Envelope system - multiple current accounts?

(31 Posts)
TooExtraImmatureCheddar Mon 20-Jul-15 11:16:21

Hi, not really sure what to do. DH and I share one joint account for everything. We have zero savings and 1 credit card with about £3000 on it. blush I have used YNAB before but the free trial expired and DH didn't think we should pay for it. He made his own version of a spreadsheet but it's a pain to enter things into it on our phones, so it doesn't get done.

Is using more than one current account a good idea? Such as, one for direct debits/standing orders (all the fixed costs in a month), and then one for food/petrol, and another for things like entertaining the kids, clothes, nights out etc. Or will we just wind up in even more of a mess that way? I'm particularly worried that if we were broke we'd take out overdrafts on all the accounts and end up much further in debt.

OP’s posts: |
lougle Mon 20-Jul-15 12:26:23

Convince your DH to pay for YNAB!

Iamnotanugget Mon 20-Jul-15 14:33:03

I use the 'good budget' app. The first 10 envelopes are free. I use these for petrol, birthdays, food, Christmas, holiday spends and general spending. So for example if my mortgage, utilities etc came to £500 per month and my one off bills like house insurance are £120 per year and I had £1000 coming in each month then I put £10 aside for the house insurance, £500 aside for the other things and divide the remaining £490 across those categories. Some months I spend nothing from that envelope so the amount in it rolls over meaning that in theory there'll be some money waiting to be spent come Christmas, birthdays and holidays. Hth.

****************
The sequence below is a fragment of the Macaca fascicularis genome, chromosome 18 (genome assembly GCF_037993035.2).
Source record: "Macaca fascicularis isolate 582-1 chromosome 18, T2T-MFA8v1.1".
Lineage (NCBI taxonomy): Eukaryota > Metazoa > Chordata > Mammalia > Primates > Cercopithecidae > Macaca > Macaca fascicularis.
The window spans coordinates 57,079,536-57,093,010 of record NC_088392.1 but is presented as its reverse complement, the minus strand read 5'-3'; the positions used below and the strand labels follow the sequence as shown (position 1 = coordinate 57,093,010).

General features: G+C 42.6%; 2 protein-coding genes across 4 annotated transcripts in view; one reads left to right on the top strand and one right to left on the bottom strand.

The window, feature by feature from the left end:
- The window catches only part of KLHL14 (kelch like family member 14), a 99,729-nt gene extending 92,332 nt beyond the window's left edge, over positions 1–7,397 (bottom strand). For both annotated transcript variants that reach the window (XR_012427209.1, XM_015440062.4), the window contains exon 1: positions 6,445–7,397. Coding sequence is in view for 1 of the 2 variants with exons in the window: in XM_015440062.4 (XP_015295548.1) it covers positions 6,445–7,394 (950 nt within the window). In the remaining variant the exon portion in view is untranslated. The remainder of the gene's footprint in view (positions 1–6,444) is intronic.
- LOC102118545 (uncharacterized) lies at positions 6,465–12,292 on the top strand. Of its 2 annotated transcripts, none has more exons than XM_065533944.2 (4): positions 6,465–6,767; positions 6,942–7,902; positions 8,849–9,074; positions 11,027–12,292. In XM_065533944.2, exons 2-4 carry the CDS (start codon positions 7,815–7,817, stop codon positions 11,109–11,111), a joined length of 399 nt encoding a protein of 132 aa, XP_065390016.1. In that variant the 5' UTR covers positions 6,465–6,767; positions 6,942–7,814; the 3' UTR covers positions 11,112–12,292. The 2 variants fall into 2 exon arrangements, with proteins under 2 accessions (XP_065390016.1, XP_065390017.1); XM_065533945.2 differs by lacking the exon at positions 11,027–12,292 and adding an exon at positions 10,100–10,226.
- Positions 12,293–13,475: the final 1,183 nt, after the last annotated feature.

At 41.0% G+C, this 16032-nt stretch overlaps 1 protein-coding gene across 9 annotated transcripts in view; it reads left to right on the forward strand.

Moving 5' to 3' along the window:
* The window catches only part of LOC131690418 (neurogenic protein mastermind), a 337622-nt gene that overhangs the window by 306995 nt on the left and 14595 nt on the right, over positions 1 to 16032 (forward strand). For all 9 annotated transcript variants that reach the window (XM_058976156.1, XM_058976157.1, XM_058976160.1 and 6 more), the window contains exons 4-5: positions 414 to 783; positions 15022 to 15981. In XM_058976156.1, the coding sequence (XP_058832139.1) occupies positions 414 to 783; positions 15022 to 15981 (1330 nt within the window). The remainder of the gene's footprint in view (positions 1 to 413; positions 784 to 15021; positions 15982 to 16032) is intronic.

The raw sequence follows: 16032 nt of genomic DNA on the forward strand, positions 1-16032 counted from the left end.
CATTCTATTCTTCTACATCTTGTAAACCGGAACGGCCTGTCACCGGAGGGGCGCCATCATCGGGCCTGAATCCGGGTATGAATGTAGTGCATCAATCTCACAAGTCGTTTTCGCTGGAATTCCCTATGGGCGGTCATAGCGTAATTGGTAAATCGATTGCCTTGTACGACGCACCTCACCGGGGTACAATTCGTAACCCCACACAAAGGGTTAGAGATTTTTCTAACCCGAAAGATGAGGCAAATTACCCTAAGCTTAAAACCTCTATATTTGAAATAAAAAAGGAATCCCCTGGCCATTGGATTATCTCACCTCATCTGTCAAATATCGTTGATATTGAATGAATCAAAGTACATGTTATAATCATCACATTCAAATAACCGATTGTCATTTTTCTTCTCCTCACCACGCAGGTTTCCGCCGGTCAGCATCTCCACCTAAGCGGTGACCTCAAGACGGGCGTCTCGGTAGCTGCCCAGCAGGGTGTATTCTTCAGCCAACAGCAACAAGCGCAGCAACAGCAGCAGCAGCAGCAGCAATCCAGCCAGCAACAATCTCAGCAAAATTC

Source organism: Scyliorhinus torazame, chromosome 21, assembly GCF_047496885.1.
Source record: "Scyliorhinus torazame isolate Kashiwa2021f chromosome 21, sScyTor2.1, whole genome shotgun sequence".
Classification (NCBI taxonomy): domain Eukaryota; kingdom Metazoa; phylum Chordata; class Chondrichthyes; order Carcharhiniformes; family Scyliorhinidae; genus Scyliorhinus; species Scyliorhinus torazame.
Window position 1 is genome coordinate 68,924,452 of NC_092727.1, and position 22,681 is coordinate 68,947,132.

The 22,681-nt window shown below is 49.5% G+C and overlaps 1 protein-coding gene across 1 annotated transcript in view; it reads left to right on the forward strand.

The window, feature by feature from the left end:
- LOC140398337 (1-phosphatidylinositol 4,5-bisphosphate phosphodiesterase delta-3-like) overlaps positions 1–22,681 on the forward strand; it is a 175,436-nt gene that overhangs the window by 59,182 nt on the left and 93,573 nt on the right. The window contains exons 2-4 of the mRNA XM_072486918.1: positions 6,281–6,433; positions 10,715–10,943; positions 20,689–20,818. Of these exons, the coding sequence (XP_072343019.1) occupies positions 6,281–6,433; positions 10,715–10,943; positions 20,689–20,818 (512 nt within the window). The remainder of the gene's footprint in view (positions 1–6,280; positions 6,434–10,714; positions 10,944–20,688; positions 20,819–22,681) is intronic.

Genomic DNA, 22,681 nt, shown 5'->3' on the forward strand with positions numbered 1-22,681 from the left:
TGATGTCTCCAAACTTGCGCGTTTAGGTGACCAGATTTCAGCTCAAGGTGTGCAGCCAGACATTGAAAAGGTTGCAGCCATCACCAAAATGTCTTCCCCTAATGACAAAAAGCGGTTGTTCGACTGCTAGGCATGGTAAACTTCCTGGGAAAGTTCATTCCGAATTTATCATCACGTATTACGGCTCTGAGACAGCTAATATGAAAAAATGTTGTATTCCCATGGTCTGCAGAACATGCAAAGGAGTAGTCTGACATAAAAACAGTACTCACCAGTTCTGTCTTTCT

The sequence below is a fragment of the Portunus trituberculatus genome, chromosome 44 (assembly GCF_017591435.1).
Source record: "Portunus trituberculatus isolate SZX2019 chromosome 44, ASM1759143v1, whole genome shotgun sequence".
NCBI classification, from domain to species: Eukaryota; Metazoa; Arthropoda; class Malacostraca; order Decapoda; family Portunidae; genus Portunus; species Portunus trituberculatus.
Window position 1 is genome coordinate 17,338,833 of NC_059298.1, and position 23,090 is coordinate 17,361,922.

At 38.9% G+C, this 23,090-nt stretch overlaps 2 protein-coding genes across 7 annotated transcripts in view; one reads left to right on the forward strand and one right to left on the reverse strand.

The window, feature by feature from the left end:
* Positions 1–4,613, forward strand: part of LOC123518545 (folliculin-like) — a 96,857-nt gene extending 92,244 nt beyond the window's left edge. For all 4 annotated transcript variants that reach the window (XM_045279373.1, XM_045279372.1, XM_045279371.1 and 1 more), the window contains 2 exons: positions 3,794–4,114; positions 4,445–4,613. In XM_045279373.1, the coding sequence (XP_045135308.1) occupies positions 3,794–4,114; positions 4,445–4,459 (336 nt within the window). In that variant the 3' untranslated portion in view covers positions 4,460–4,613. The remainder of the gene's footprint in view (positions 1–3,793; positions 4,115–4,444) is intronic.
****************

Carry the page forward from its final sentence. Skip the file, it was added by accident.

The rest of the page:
TooExtraImmatureCheddar Mon 20-Jul-15 16:11:59

Right, have downloaded the Good Budget app. I'm going to have to wait until payday to really use it because we are pretty much penniless until the 29th, but I've set up some envelopes. I've got:

Fixed bills (rent, council tax, utilities, phone bills, TV licence etc)
Credit card payments
Kids' expenses (softplay, clothes, special trips)
DH spending
My spending

plus the annual Saving one that was suggested by the app.

I like the bars that show how much of the envelope you've spent! That's what I need, I think.

OP’s posts: |
TooExtraImmatureCheddar Mon 20-Jul-15 16:12:32

Meant to start with thanks for the recommendation, Iamnotanugget!

OP’s posts: |
dun1urkin Mon 20-Jul-15 16:15:54

I have spreadsheets for all my personal and our joint finances. Log in to bank / building society and credit card every Monday and do an update. The only flaw in this is when we've withdrawn cash and can't remember what it was spent on hmm
What's the benefit of an app? wondering if I want/need one now grin

tribpot Mon 20-Jul-15 16:18:44

I would also stump up for YNAB. But in the meantime, I would look at taking maybe a basic bank account like this one from the Co-op - allows you to separate out spending cash from bills cash and as it has no overdraft facility, prevents you from getting lured in by credit.


TooExtraImmatureCheddar Mon 20-Jul-15 16:29:12